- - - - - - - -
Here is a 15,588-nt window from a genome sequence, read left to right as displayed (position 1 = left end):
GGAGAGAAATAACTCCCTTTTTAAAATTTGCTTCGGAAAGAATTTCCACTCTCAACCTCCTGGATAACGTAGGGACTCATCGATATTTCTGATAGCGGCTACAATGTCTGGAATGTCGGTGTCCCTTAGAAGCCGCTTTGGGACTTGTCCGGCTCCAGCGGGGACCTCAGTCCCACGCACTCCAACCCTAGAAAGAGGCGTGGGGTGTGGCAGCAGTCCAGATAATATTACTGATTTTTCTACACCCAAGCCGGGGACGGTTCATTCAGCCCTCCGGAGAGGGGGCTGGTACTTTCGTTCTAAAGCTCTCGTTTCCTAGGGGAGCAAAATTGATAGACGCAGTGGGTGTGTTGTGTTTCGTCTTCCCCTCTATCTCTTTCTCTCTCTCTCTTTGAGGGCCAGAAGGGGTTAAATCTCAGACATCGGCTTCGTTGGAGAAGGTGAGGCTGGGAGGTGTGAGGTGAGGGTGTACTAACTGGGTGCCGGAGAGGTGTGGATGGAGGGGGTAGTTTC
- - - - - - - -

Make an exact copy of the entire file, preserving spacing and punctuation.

Here is a 15,588-nt window from a genome sequence, read left to right as displayed (position 1 = left end):
GGAGAGAAATAACTCCCTTTTTAAAATTTGCTTCGGAAAGAATTTCCACTCTCAACCTCCTGGATAACGTAGGGACTCATCGATATTTCTGATAGCGGCTACAATGTCTGGAATGTCGGTGTCCCTTAGAAGCCGCTTTGGGACTTGTCCGGCTCCAGCGGGGACCTCAGTCCCACGCACTCCAACCCTAGAAAGAGGCGTGGGGTGTGGCAGCAGTCCAGATAATATTACTGATTTTTCTACACCCAAGCCGGGGACGGTTCATTCAGCCCTCCGGAGAGGGGGCTGGTACTTTCGTTCTAAAGCTCTCGTTTCCTAGGGGAGCAAAATTGATAGACGCAGTGGGTGTGTTGTGTTTCGTCTTCCCCTCTATCTCTTTCTCTCTCTCTCTTTGAGGGCCAGAAGGGGTTAAATCTCAGACATCGGCTTCGTTGGAGAAGGTGAGGCTGGGAGGTGTGAGGTGAGGGTGTACTAACTGGGTGCCGGAGAGGTGTGGATGGAGGGGGTAGTTTC